Academic journal article Education Research International

Training Self-Regulated Learning in the Classroom: Development and Evaluation of Learning Materials to Train Self-Regulated Learning during Regular Mathematics Lessons at Primary School

Academic journal article Education Research International

Training Self-Regulated Learning in the Classroom: Development and Evaluation of Learning Materials to Train Self-Regulated Learning during Regular Mathematics Lessons at Primary School

Article excerpt

Recommended by Susanne Narciss

1, Department of Educational Research, Saarland University, 66123 Saarbrücken, Germany

Received 1 June 2012; Revised 27 July 2012; Accepted 13 November 2012

This is an open access article distributed under the Creative Commons Attribution License, which permits unrestricted use, distribution, and reproduction in any medium, provided the original work is properly cited.

1. Introduction

According to Boekaerts et al. [ 1], the concept of self-regulation is used in a variety of psychological fields (see also [ 2]). In research on educational settings, self-regulated learning [ 3] is classified as an important factor for effective (school-based) learning and academic achievement (e.g., [ 4- 6]).

Regarding theories and models of self-regulation, there are different approaches to describe the construct. Some models regard self-regulation as consisting of different layers (e.g., [ 7]), while other models emphasize the procedural character of self-regulation and describe different phases (e.g., [ 8- 10]). In our study, we refer to the self-regulation model developed by Zimmerman [ 8], who defines self-regulation as a cyclical process that "refers to self-generated thoughts, feelings, and actions that are planned and cyclically adapted to the attainment of personal goals" (page 15). The model distinguishes between three learning phases: the forethought or planning phase, the performance or volitional control phase, and the self-reflection phase. For each of these phases, two components are uniquely characterized which are again represented by specific processes.

As components of the forethought phase , both the analysis of the given task (task analysis) and self-motivation beliefs are relevant variables in the beginning of the learning process. Task analysis includes processes of goal setting and strategic planning. According to Locke and Latham [ 11], goal setting has been defined as a decision upon specific outcomes of learning or performance. Highly self-regulated students organize their goal systems hierarchically and tend to set process goals in order to achieve more distal outcome goals [ 8]. Furthermore, strategic planning is a process relevant to the forethought phase--and closely related to goal setting--because after selecting a specific goal, students engage in planning how to reach it [ 9, 12]. Indeed, these processes are quite useless if students are not motivated or cannot motivate themselves to use corresponding strategies. Therefore, self-motivation beliefs, such as self-efficacy, outcome expectations , intrinsic value, and goal orientation, are relevant motivational variables of the forethought phase and they affect direction, intensity, and persistence of students' learning behavior [ 13, 14]. Self-efficacy refers to "personal beliefs about having the means to learn or perform effectively" [ 15, page 17], whereas outcome expectations refer to the judgments of the consequences that behavior will produce [ 16]. In line with Deci and Ryan [ 17], intrinsic value is defined "as the doing of an activity for its inherent satisfaction rather than for some separate consequences" (page 56). Regarding goal orientation, there is a first distinction between a mastery goal construct and performance goal construct (e.g., [ 18]): whereas mastery goals (also called mastery orientation) are focused on learning and self-improvement, performance goals (also called performance orientation) represent a more general concern with demonstrating ability and trying to do better than (or to not appear worse than) others [ 19, 20]. There is a distinction between two different types of performance goals: performance-approach goals and performance-avoidance goals [ 18]. Students can be motivated to try to outperform others in order to demonstrate their competence (performance-approach) or to avoid failure in order to avoid looking incompetent (performance-avoidance). With respect to self-regulated learning theory, a positive influence of mastery goals on the different components of self-regulated learning was found [ 10]. …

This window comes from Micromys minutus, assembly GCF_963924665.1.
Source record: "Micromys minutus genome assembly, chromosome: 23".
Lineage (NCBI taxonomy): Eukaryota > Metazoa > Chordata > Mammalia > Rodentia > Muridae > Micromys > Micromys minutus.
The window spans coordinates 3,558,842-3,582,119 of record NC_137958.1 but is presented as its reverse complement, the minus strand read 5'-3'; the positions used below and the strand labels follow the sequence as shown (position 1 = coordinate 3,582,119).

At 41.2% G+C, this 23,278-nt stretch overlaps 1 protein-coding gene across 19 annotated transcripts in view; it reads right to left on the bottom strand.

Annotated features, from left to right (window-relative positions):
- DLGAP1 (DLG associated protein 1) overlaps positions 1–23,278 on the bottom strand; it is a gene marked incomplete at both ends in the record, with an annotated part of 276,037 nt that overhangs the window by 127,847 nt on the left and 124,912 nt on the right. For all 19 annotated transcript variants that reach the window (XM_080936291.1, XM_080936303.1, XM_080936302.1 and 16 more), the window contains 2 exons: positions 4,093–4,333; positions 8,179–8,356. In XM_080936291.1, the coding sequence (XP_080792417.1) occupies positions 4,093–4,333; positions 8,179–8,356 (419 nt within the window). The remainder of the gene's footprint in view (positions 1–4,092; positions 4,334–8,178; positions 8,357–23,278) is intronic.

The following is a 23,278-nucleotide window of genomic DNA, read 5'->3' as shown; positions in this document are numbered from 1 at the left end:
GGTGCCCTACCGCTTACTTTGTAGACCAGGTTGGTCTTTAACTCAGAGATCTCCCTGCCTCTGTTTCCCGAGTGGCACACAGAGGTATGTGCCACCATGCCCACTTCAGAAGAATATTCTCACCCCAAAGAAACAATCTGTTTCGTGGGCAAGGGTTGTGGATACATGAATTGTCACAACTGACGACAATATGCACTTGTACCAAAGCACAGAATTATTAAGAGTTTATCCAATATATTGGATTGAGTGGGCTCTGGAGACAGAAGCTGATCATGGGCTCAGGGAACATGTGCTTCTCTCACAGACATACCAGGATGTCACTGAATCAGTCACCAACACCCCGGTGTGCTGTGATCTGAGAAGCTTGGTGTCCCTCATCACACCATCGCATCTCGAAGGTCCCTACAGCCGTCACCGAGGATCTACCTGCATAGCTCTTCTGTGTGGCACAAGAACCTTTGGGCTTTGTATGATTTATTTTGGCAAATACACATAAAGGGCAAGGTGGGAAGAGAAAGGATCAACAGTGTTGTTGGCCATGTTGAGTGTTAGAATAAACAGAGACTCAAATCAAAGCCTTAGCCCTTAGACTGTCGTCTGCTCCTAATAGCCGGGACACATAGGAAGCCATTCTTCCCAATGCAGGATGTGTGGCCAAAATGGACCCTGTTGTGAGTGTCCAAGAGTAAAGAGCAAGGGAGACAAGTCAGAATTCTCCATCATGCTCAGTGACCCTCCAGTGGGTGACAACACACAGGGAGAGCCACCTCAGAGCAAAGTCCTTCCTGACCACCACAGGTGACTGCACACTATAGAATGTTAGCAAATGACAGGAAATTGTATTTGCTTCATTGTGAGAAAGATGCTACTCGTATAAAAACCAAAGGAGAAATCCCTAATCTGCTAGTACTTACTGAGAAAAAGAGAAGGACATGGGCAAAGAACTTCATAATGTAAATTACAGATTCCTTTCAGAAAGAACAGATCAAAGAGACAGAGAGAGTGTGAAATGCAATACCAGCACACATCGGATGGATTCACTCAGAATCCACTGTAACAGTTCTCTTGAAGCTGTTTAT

Search by... Author
Show... All Results Primary Sources Peer-reviewed

Oops!

An unknown error has occurred. Please click the button below to reload the page. If the problem persists, please try again in a little while.